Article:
The government of the People's Republic of China, established in 1949, continued the effort. In 1955, guóyǔ was renamed pǔtōnghuà (普通話), or "common speech". (The name change was not recognized by the Republic of China, which has governed only Taiwan and some surrounding islands since 1949.) Since then, the standards used in mainland China and Taiwan have diverged somewhat, though they continue to remain essentially identical.
In both mainland China and Taiwan, the use of Mandarin as the medium of instruction in the educational system and in the media has contributed to the spread of Mandarin. As a result, Mandarin is now spoken fluently by most people in mainland China and in Taiwan. However, in Hong Kong and Macau, due to historical and linguistic reasons, the language of education and both formal and informal speech remains Cantonese but Mandarin is becoming increasingly influential.
Modern Mandarin vs. historical Mandarin
Historically, and properly speaking, the word "Mandarin" (官話) refers to the language spoken in the 19th century by the upper classes of Beijing as well as by the higher civil servants and military officers of the imperial regime serving in Beijing or in the provinces.
This Mandarin language is quite close to modern-day Mandarin (普通话 / 普通話/ 國語), but there exist some differences. The Mandarin language used many honorifics which have mostly disappeared in modern-day Mandarin daily speech, such as jiàn (賤 "my humble"), guì (貴 "your honorable"), bì (敝 "my humble"), etc.
The grammar of the Mandarin language was almost identical to the grammar of modern-day Mandarin, with sometimes very slight differences in the choice of grammatical words or the positioning of words in the sentence. The vocabulary of the Mandarin language was also largely the same as the vocabulary of modern-day Mandarin, although some vocabulary items have now disappeared.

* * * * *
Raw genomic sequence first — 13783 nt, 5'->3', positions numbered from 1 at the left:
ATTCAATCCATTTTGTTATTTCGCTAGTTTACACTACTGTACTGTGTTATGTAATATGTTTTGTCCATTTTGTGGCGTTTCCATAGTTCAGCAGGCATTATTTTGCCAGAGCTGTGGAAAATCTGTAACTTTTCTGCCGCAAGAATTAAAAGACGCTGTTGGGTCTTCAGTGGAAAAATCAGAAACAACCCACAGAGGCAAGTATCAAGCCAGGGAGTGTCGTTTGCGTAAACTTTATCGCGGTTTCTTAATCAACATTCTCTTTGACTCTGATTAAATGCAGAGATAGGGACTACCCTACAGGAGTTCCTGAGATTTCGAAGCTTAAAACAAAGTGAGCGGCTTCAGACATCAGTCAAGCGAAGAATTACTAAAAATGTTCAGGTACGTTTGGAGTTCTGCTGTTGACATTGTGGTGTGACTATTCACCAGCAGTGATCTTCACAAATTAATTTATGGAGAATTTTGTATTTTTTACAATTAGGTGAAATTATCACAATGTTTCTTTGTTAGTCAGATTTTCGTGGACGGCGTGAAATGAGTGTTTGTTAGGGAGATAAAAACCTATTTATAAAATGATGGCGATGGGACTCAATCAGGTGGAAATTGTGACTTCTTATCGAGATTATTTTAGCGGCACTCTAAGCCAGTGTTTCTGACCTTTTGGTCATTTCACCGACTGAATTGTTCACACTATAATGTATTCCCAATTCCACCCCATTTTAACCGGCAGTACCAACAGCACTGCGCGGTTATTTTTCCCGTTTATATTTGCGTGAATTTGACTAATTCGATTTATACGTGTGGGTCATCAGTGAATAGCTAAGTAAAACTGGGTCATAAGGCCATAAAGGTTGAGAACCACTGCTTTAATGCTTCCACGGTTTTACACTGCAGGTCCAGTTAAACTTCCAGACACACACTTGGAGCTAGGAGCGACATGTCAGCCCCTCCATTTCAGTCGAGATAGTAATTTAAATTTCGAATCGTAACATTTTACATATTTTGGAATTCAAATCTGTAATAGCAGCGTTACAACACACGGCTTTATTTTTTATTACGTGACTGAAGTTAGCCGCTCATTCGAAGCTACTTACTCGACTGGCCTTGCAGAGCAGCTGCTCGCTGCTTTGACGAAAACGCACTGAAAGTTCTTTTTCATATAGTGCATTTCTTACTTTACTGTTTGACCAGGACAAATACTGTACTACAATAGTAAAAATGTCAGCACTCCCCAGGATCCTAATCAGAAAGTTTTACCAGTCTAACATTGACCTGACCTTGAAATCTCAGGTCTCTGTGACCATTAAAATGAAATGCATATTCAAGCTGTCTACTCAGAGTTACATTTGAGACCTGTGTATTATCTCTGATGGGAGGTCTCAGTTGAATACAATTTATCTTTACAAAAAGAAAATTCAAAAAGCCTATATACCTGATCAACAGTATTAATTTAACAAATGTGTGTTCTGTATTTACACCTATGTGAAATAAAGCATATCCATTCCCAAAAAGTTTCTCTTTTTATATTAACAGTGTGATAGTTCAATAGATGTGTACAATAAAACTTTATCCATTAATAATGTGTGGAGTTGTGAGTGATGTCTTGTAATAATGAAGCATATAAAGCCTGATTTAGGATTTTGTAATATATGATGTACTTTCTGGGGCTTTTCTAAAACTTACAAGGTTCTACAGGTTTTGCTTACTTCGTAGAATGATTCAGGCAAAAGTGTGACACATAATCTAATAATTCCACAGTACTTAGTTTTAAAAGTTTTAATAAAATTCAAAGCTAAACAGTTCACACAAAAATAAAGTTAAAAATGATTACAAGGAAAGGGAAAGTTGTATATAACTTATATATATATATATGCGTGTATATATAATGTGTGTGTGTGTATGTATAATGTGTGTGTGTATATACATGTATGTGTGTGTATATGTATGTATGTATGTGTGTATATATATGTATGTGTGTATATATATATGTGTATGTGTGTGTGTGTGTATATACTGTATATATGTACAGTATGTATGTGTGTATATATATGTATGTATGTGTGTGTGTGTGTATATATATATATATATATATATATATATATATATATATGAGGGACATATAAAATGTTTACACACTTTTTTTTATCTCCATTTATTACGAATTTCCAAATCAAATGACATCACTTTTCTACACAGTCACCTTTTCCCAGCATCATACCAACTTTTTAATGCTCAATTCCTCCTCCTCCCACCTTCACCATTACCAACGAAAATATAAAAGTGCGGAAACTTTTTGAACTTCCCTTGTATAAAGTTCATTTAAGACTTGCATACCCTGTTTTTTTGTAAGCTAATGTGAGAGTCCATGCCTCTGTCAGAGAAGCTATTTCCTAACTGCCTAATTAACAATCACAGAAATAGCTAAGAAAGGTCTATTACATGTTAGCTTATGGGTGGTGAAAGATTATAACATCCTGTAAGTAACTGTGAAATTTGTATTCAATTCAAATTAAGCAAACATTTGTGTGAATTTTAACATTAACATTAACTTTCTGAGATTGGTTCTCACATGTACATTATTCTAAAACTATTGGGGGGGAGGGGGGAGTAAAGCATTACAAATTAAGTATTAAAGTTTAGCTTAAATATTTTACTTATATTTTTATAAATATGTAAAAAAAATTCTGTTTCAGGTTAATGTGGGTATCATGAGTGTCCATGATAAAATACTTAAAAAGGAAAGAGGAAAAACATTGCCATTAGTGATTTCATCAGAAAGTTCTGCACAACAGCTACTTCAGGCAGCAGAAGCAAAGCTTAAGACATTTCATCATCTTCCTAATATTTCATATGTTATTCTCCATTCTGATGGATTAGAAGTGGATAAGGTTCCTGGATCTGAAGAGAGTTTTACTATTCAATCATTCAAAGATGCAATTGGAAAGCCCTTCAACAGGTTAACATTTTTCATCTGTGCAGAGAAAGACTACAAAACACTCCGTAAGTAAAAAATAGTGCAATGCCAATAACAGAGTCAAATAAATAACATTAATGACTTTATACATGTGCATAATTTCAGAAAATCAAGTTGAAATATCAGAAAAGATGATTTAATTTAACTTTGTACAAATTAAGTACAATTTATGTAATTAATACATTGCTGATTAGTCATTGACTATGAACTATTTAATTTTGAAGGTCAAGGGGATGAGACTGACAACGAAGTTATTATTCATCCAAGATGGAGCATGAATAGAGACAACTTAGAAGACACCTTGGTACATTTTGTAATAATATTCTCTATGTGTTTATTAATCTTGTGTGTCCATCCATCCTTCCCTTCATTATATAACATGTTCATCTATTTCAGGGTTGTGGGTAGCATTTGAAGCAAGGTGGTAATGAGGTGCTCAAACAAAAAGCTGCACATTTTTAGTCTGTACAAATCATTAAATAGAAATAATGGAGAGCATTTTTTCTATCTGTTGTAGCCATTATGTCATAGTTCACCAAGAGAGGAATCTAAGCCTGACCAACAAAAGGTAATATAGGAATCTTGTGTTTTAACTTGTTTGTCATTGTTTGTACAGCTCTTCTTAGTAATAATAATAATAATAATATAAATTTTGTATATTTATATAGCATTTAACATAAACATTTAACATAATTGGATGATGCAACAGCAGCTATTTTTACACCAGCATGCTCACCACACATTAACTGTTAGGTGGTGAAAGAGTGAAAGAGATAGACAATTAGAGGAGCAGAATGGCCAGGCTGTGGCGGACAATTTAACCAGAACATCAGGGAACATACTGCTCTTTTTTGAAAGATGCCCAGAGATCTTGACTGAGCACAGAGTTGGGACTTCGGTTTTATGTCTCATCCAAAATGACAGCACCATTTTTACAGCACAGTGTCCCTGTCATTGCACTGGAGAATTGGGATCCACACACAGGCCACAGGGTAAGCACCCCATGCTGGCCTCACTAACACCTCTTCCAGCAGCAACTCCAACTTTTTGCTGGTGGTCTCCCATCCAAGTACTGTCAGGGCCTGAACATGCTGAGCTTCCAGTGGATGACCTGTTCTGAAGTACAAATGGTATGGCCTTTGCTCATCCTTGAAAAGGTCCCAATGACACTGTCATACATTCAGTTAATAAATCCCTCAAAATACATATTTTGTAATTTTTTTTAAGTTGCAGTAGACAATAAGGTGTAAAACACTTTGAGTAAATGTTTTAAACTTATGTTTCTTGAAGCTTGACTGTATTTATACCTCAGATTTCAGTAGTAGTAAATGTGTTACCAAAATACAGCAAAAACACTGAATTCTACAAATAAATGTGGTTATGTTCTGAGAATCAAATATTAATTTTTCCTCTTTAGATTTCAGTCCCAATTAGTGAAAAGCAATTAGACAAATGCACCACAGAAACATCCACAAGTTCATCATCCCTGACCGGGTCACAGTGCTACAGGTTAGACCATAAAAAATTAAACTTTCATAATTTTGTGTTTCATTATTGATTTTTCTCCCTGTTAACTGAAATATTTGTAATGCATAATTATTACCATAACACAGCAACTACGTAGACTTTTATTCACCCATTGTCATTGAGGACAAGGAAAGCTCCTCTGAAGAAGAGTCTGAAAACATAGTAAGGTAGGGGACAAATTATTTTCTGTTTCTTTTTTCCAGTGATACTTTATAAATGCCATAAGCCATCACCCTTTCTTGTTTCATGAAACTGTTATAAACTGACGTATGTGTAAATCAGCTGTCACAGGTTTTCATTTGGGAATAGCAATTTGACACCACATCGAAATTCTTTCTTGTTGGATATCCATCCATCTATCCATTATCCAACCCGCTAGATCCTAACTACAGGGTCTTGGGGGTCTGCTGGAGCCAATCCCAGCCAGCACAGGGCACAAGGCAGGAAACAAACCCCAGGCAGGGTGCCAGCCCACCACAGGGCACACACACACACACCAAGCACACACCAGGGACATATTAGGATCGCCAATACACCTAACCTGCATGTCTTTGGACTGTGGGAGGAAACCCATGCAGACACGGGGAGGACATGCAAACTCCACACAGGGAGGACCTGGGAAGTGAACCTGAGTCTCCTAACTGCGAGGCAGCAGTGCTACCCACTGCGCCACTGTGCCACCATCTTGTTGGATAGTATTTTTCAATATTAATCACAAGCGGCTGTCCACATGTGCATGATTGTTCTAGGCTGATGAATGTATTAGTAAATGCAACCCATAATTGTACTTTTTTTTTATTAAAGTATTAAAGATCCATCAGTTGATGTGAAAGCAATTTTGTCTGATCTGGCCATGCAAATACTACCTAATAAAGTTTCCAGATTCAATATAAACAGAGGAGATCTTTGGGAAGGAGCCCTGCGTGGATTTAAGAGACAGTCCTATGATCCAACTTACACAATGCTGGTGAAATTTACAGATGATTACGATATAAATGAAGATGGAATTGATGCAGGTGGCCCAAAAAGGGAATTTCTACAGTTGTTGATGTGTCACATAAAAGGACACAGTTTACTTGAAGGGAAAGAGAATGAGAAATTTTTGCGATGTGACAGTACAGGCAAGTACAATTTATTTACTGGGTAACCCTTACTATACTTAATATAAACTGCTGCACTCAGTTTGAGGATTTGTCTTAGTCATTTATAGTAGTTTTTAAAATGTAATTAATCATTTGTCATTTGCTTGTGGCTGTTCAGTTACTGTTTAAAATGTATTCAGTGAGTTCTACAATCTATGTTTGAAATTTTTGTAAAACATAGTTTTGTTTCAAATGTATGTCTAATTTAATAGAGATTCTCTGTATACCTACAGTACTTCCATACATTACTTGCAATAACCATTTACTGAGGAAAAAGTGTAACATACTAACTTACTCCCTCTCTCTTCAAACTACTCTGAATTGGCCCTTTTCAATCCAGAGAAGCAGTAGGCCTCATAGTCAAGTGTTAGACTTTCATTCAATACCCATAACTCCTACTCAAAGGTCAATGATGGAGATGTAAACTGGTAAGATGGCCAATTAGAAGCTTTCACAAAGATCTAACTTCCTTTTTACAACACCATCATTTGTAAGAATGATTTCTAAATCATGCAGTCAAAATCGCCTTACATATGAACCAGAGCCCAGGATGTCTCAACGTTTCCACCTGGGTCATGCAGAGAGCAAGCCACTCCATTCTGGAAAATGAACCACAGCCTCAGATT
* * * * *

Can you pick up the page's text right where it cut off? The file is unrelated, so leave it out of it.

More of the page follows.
- Guanhua is transcribed by Ricci and other early European writers as Quonhua, in accordance with Ricci's transcription system that remained in use by Jesuits for a long time after his death.
- Pages 28-29 in the English translation, "China in the Sixteenth Century: The Journals of Matteo Ricci", Random House, New York, 1953. In the original Latin, De Christiana expeditione apud Sinas suscepta ab Societate Jesu (1617), vol. 1, p. 31: "Præter hunc tamen cuique Provinciæ vernaculum sermonem, alius est universo regno communis, quem ipsi Quonhua vocant, quod curialem vel forensem sonat."
- From Louis Richard. L. Richard's comprehensive geography of the Chinese empire and dependencies. Translated into English, revised and enlarged by M. Kennelly, S.J. [Translation of "Geographie de l'empire de Chine," Shanghai, 1905.] Shanghai: T'usewei Press, 1908. p. iv.
- Title:The languages of China, Author:S. Robert Ramsey, Publisher:Princeton University Press, 1987, ISBN 0-691-06694-9, ISBN 978-0-691-06694-3, chapter 1.